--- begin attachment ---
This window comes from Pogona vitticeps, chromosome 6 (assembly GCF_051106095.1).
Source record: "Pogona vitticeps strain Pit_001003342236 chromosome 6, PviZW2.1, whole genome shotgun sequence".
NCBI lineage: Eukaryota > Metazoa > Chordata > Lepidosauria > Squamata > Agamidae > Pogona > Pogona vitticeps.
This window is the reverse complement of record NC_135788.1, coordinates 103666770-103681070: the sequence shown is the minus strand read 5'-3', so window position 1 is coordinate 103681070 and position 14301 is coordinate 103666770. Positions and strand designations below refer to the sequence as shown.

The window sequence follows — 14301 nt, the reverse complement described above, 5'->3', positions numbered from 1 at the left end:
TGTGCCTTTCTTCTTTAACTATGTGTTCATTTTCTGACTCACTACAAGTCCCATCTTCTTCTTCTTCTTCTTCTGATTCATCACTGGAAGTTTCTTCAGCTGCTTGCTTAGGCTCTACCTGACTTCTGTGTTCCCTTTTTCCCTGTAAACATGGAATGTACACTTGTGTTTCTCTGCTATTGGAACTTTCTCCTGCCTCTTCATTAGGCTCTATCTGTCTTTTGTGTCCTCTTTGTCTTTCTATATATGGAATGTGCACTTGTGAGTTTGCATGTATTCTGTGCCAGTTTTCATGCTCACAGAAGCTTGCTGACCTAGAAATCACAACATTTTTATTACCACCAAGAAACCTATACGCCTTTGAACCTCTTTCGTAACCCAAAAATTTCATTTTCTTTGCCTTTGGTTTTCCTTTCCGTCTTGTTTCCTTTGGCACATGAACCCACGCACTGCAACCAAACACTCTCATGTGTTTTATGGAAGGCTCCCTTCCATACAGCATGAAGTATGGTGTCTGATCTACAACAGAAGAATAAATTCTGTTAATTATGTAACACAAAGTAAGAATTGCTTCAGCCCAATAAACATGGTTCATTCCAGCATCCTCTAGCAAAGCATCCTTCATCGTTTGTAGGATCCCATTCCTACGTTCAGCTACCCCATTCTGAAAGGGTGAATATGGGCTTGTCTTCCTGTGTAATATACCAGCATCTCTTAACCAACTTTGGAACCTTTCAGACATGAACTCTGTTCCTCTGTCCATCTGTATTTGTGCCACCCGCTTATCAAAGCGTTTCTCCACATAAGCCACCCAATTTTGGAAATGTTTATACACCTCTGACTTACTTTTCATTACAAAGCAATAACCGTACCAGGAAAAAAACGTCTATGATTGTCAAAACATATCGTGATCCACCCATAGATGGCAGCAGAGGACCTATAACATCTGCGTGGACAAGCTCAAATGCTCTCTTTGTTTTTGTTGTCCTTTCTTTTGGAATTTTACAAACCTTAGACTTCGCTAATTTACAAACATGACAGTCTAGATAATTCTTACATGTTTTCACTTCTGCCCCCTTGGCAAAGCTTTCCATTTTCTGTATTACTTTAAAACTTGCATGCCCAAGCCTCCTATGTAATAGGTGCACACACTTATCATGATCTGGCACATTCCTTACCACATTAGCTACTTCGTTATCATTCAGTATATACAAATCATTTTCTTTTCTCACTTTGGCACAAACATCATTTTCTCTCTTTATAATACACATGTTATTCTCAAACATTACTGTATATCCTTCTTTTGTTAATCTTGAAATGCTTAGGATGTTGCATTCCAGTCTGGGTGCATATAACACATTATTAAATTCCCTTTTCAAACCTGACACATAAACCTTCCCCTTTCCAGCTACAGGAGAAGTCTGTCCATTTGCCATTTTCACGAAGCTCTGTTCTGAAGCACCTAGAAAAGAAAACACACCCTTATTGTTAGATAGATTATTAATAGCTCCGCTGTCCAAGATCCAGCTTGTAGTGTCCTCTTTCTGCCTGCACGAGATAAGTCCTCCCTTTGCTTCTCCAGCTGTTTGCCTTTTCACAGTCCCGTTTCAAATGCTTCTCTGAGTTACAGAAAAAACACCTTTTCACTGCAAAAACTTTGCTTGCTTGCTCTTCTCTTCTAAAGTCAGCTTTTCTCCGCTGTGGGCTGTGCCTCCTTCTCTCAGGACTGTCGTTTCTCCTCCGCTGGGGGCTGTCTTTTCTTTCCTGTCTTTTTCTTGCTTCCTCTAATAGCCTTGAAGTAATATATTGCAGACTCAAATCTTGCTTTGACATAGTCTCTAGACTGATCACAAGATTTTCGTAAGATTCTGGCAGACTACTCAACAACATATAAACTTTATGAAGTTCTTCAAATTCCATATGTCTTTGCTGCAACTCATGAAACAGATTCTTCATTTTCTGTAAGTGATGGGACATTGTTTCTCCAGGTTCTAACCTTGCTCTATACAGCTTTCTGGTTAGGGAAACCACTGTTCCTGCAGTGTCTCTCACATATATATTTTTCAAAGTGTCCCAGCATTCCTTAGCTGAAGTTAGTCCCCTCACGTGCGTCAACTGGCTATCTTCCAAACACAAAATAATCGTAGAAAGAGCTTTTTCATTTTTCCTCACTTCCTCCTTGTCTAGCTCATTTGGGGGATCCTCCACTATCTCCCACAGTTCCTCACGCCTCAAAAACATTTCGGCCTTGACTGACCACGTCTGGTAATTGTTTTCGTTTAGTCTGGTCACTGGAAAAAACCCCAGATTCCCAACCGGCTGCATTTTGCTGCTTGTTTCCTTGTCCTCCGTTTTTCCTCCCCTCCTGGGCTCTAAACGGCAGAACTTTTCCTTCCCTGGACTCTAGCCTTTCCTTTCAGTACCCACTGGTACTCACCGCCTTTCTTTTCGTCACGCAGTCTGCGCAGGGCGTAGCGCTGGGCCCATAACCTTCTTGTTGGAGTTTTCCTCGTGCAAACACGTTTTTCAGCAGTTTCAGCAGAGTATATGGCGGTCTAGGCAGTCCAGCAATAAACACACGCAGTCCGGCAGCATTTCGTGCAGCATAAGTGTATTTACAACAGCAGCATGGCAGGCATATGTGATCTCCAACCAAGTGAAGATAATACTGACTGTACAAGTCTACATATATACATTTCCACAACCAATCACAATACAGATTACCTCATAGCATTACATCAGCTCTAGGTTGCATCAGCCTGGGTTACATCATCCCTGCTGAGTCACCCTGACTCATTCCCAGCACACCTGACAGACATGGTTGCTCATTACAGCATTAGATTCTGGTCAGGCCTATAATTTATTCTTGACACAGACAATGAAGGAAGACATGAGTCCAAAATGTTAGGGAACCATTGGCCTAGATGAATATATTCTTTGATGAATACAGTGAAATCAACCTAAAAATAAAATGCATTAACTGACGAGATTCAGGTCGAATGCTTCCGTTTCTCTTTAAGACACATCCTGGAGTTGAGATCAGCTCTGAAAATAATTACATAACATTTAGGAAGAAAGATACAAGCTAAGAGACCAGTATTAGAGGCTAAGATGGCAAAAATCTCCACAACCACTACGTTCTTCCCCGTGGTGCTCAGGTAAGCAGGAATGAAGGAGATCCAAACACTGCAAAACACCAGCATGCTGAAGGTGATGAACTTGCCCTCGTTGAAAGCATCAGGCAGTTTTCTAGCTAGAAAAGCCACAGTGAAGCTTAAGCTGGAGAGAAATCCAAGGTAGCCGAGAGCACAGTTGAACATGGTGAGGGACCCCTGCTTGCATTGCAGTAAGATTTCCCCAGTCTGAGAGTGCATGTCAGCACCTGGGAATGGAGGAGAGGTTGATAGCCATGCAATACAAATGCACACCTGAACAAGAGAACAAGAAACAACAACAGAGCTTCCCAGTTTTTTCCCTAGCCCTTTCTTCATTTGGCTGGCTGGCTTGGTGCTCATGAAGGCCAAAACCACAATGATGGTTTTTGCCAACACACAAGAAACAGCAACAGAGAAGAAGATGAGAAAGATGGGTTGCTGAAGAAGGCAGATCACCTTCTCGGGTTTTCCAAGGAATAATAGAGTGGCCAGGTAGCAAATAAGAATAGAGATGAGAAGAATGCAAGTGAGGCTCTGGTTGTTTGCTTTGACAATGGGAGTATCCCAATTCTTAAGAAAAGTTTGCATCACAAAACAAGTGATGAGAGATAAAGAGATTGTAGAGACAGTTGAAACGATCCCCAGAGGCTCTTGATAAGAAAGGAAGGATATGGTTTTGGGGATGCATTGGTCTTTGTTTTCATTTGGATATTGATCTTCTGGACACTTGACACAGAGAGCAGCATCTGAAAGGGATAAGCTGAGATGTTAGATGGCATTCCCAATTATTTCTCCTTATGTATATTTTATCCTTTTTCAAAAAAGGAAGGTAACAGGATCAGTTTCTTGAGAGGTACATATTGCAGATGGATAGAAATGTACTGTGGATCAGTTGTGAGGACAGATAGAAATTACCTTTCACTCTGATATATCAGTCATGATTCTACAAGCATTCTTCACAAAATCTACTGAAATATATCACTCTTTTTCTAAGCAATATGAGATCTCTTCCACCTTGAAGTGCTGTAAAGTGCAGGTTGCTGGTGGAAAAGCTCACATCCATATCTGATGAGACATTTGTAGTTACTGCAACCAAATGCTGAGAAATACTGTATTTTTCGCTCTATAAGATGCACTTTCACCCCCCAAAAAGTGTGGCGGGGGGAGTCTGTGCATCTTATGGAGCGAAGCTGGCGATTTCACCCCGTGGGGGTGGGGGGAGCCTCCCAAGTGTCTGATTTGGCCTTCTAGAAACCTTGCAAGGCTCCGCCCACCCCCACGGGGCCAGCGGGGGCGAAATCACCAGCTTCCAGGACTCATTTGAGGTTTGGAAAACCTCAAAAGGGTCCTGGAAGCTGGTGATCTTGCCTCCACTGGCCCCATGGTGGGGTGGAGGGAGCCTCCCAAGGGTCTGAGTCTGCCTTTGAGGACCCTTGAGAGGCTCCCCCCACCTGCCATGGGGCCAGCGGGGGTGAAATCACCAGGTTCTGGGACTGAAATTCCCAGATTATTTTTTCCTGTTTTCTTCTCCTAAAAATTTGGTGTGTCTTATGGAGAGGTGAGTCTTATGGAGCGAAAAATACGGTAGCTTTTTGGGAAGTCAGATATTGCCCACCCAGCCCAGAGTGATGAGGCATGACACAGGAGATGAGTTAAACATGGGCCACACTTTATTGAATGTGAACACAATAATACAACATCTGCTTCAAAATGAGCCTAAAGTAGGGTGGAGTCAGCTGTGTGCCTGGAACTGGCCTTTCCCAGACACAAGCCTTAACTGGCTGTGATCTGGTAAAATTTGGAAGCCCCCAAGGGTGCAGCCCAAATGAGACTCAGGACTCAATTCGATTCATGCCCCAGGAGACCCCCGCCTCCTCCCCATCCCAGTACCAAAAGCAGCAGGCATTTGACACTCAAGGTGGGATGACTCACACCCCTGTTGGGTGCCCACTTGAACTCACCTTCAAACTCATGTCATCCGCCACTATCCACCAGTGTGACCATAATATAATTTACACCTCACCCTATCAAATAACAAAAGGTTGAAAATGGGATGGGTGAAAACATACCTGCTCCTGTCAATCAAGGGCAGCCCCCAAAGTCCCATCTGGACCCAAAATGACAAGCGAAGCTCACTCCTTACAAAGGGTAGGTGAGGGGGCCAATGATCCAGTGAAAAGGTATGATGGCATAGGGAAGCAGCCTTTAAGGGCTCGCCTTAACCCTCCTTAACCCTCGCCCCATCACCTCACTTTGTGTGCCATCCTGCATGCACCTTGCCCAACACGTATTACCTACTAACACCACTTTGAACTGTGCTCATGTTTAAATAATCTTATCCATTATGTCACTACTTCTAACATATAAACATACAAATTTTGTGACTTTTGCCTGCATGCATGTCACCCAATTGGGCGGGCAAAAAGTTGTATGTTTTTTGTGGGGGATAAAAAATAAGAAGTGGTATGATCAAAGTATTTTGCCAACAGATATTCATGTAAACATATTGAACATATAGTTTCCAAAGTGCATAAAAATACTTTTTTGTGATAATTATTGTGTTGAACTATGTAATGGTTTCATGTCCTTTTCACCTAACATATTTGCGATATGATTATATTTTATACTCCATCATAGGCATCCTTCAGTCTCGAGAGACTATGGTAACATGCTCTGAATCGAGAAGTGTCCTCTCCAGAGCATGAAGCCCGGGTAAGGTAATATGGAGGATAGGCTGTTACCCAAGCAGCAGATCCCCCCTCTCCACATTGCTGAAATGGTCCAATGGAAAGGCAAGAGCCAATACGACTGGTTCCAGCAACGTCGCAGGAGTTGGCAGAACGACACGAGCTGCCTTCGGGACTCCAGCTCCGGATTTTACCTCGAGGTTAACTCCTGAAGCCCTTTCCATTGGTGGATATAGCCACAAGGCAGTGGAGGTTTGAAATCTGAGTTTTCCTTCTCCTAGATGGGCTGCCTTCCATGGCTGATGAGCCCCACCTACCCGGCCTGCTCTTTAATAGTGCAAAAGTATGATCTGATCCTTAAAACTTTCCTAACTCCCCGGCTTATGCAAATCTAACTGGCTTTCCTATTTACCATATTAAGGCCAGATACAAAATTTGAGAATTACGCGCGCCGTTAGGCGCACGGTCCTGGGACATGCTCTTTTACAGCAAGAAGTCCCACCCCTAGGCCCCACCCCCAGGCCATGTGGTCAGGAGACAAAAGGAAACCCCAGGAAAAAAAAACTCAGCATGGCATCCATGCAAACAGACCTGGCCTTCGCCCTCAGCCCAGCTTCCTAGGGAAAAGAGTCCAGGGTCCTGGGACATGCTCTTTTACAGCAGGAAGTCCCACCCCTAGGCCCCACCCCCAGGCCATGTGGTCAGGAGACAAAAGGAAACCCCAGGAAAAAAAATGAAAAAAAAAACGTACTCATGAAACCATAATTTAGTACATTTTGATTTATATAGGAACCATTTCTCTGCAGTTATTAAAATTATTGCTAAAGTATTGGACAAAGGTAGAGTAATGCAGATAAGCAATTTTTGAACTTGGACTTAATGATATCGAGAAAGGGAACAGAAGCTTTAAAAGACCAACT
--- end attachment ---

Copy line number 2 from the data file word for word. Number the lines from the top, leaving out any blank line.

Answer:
Source record: "Pogona vitticeps strain Pit_001003342236 chromosome 6, PviZW2.1, whole genome shotgun sequence".